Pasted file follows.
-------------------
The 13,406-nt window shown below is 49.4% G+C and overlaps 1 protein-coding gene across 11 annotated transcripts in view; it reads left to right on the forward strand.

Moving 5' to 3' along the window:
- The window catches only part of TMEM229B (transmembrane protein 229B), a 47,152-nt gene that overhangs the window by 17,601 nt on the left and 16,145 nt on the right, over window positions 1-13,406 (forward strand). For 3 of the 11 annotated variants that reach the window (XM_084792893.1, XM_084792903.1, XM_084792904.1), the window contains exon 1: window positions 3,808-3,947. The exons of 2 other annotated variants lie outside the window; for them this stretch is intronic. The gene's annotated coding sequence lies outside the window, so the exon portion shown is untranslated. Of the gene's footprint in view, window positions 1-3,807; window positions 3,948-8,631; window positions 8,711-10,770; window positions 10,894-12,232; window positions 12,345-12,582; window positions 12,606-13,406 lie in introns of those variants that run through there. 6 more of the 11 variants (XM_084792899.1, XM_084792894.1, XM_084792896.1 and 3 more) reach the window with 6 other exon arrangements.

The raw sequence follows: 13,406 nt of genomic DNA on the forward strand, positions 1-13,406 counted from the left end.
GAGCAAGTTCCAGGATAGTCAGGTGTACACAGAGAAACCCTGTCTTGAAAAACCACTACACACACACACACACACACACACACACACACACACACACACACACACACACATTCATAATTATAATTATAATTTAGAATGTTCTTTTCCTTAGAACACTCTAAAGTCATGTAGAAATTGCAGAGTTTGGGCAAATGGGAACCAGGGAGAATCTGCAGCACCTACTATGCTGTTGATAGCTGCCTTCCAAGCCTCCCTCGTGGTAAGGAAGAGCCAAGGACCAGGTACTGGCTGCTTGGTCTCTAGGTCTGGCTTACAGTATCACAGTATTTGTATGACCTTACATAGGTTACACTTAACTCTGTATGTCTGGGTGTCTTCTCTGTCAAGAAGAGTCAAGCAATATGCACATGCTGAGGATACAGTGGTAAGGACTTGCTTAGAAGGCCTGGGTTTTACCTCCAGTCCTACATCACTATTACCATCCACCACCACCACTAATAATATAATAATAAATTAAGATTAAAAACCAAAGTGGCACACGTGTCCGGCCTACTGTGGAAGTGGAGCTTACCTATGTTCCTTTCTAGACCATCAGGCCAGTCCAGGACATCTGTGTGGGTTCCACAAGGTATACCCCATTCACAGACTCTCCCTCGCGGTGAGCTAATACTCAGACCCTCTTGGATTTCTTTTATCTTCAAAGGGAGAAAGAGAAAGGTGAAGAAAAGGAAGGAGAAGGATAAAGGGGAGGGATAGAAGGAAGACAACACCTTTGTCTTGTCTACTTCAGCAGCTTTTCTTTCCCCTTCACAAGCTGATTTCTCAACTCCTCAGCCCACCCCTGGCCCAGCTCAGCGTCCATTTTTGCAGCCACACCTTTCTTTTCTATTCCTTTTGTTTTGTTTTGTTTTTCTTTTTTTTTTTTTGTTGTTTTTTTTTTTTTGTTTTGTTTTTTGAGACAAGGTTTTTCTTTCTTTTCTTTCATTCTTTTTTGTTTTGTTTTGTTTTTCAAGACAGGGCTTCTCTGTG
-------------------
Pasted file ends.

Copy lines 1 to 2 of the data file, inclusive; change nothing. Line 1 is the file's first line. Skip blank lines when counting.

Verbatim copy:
The 13,406-nt window shown below is 49.4% G+C and overlaps 1 protein-coding gene across 11 annotated transcripts in view; it reads left to right on the forward strand.

Moving 5' to 3' along the window: